Nagib and I visited Diana at her studio last summer where she unveiled the image she had spent many months creating.  She was right.  The image took a little bit of getting used to.  It fractured my face into four parts and was large, abstract, colourful, outrageous and unconventional.  It was classic Diana!

Life went on.  Diana and I would generally see each other every couple of months and each interaction was infused with laughter and good conversation.  We promised to spend more time together in the new year.  Over the Christmas holidays, I learnt sadly that Diana’s breast cancer has metastasized into her brain and she needed brain surgery.  Her spirit comes through as she describes the aftermath of the surgery:

“My recovery from the brain surgery on Dec 15 [2017] is going in leaps and bounds. I can read again – thank god. It is hard to imagine living without reading. So much of who I am is tied up in reading and writing. Immediately post surgery, I was very wobbly when I walked, initially using a walker. I’m not wobbly so much now and today I ventured out by myself on public transit. Most of all cognitive function is returning. There were some very odd sensations the first week home when I was challenged by sorting and sequencing. I couldn’t figure out where the different categories of garbage went – compost, recycle, trash. I’d stand in the middle of the kitchen and puzzle. Or I’d put all the breakfast makings on the counter and then stare at them – what do I pick up next? This was both curious and terrifying. I’m greatly relieved to be able to do these ordinary logistical sequences that I’ve always taken for granted. And I’ve returned to computers. My iPhone no longer looks like a foreign object.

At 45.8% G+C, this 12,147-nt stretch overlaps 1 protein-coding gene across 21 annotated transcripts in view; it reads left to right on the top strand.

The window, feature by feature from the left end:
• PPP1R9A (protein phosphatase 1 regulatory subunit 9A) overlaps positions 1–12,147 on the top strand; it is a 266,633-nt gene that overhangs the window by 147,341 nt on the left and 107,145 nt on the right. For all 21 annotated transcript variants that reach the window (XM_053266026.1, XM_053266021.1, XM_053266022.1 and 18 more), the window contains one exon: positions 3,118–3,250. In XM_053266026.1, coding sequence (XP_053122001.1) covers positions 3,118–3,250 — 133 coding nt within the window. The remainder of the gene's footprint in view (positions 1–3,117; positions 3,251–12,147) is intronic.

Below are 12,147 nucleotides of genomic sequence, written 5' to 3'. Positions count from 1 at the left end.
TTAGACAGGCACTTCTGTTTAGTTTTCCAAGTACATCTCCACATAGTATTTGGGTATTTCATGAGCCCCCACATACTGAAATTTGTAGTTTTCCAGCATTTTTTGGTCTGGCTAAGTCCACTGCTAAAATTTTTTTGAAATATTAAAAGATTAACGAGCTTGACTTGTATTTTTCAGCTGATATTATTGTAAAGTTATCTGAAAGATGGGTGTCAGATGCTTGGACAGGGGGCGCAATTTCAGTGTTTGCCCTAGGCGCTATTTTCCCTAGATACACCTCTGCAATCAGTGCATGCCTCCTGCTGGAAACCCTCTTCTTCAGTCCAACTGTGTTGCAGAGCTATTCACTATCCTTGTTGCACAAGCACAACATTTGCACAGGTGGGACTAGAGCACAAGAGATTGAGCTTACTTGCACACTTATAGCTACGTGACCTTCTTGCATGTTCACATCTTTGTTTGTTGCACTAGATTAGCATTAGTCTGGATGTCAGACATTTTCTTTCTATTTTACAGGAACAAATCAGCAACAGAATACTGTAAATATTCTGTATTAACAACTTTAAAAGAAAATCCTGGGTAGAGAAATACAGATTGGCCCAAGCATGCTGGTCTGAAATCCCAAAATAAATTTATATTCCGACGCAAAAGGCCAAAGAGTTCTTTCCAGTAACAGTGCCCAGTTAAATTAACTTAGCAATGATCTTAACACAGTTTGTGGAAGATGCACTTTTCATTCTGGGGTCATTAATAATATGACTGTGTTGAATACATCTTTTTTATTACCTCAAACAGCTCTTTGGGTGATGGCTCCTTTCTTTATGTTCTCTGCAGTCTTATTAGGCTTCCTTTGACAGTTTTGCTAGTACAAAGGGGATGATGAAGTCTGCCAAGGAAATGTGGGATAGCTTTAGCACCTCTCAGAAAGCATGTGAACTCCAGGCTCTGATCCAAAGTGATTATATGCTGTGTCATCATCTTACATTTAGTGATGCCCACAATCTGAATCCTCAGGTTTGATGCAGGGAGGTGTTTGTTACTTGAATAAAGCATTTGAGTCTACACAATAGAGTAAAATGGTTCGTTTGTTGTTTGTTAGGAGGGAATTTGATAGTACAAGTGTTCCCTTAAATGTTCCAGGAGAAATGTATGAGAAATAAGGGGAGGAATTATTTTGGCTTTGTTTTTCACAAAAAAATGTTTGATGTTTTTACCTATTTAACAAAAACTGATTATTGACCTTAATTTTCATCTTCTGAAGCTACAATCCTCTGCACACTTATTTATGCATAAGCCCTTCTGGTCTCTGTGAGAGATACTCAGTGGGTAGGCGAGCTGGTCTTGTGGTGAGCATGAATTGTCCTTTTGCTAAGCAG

It hasn’t even been three weeks since the surgery. I am amazed at the human body’s capacity to heal; I’m also deeply appreciative for a publicly funded medical system which did emergency brain surgery on me less than 48 hours after arriving at Emergency. Mostly though it is the love and supportive of my friends, family and community that keeps me going. And central to all that is Peter who has brought me tenderness, attentiveness, deep love and marvelous meals throughout. This isn’t the journey I would have chosen, but since I’m on it, I marvel at the hidden treasures it offers me.

Love, Diana”

On my birthday this week, Diana sent me a Facebook message that simply said, “Cake!”.  And two days later, on Saturday January 27, she died suddenly and unexpectedly.  Her husband Peter shared this heart-wrenching news with Diana’s friends.  In his words: